While an online database stores U.S. patents,15 the law depends on patentees to mark their products with patent information.16 The patentee does this by imprinting a patent number on a given product.17 Ideally, the patent marking educates the public about the patent, thereby preventing unintentional patent infringement. But in reality, there is no guarantee that the public will see the product or the marking.18 The law, however, considers the marking enough to notify the public.19 As a result, the system relies on “constructive notice,” a legal fiction that the public was notified regarding the existence of a patent, even if the public never received actual notice.20 Constructive notice, by its nature, runs the risk of “notice failure,” allowing the public to infringe on patents without realizing it.21

The problem worsens because federal courts evaluate patent infringement on a strict liability basis.22 So inventors who innocently infringe on patents can be held liable without a finding of intent.23 Combine strict liability with a marked product, inventors can accidentally infringe a patent without the intent to infringe or actual knowledge of their infringement. The resulting societal costs, such as spending the time and money to search for related patents, can discourage innovation.24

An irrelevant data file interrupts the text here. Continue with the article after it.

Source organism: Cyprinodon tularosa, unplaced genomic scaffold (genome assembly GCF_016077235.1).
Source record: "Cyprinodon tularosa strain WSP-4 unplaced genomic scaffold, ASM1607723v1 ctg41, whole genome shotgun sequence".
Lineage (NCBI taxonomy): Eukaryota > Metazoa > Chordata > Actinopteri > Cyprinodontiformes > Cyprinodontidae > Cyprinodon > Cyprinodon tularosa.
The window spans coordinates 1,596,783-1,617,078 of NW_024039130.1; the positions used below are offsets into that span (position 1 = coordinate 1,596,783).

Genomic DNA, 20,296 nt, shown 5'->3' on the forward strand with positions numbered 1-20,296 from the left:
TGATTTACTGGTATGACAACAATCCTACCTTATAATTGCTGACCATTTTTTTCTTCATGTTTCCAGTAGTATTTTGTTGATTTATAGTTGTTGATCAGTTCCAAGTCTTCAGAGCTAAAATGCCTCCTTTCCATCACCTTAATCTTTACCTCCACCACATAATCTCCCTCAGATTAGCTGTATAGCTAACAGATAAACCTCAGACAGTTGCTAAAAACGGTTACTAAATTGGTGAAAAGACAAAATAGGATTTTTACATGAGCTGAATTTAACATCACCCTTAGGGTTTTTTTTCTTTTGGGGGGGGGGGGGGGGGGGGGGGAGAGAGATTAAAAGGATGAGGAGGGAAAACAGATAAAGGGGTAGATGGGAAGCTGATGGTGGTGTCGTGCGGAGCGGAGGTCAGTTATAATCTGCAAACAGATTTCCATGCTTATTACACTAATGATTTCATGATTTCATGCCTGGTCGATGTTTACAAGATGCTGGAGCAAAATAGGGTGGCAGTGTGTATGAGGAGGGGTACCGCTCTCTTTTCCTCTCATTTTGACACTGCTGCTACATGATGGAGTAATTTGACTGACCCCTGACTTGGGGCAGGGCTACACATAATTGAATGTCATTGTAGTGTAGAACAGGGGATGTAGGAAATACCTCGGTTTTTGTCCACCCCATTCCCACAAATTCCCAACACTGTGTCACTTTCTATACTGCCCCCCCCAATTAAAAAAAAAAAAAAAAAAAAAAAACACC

But the next issue is how to organize all this patent information¾both pending and approved. Organizing patents involves storing, managing, analyzing, and accessing patent information with minimal costs.25 Thankfully, modern technology has advanced drastically over the last two decades to allow for improved organization and information retrieval capabilities.26 There are a variety of search platforms that offer different features,27 but there is potential to improve the entire system.